Do It Yourself Foreign Policy: notes on @SlaughterAM’s talk at the Personal Democracy Forum 2011

Much of what this blog’s going to be about is not actually technology.

The technology isn’t the important bit – it’s what the tech allows us to do. And right now, that’s about social networks. And connections. And everything Anne Marie Slaughter talks about in her Personal Democracy Forum 2011 talk below.

I liked it so much it’s this blog’s first post. Here’s a very quick precis of Anne’s talk:

  • until now it’s essentially been a small clicque of men who drive foreign policy, each representing one nation and fighting for its own separate interests
  • today we don’t start from separation, we can start from connection. Now you define who you are in relation to others.
  • the world of nation states still exists, but there are growing number of charities, social action groups, civil society groups, religious groups, private corporations, trying to get involved at the global level. At the big institutions, these are called non-state actors. As Clay Shirky says: ‘calling these things non-state actors is like calling an automobile a horseless carriage.’
  • women get this better than men. Women have often been defined by their relationships, or define themselves that way, see feminist Carol Gilligan – today there is also a generational gap in this way we perceive ourselves.
  • so now we have governments and a growing set of social actors, connected in ever-changing ways and ever changing identities.
  • Christakis and Fowler showed that you can join up individuals in different ways: connect in a linear fashion = bucket chain, telephone tree = efficient dissemination of information, etc
  • the Mr Y article (full pdf) written by two senior members of the US military’s Joint Chiefs of Staff, essentially says the world has moved from a closed system to an open system, and in an open system, having power means having credible influence. We can no longer control by force. The US has to (again) be the most connected and influential nation.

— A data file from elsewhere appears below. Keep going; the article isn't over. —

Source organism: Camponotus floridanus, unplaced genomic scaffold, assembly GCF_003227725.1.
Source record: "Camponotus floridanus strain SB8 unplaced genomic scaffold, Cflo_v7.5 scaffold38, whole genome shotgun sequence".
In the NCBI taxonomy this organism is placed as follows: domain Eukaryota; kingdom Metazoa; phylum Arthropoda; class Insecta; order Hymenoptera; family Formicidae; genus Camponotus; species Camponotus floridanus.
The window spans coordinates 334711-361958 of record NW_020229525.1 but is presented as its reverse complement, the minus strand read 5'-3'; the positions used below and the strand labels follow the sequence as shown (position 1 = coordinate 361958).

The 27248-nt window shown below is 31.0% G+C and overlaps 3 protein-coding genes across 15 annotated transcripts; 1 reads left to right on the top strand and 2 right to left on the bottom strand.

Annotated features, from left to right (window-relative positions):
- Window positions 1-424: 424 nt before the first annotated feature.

So here’s what we do to address global problems

  • with any global issue the goal is to map the space and connect enough people to mobilise to create the solutions to address those problems. 
  • this happens in these case studies [Ed: not sure these are the big global problems] AirBnB (expensive couchsurfing), Zinch (all US scholarships in one place), Interaction (network of 190 US NGOs), Global Alliance for Clean Cook Stoves [that’s a global issue], Partners for a New Beginning (US State Dept attempt to encourage public/private partnerships that deepen links between US and ‘local communities abroad’). [Ed: I’d look at things like Ushahidi, Avaaz, maybe charity:water – but more blog posts to follow on these, esp. Avaaz)

“Here’s the bottom line:”

we imagined that we lived in a world of closed opaque orbs – states that pursued national interest – now we live in a world of ‘open system’ foreign policy with infinite possibilities of connecting. Global problems are open problems – we as a world have to grapple with these. By mapping, linking and creating we can create the coalitions to address them.

So:

build local, go global, and change the world

Check against delivery:

 

 

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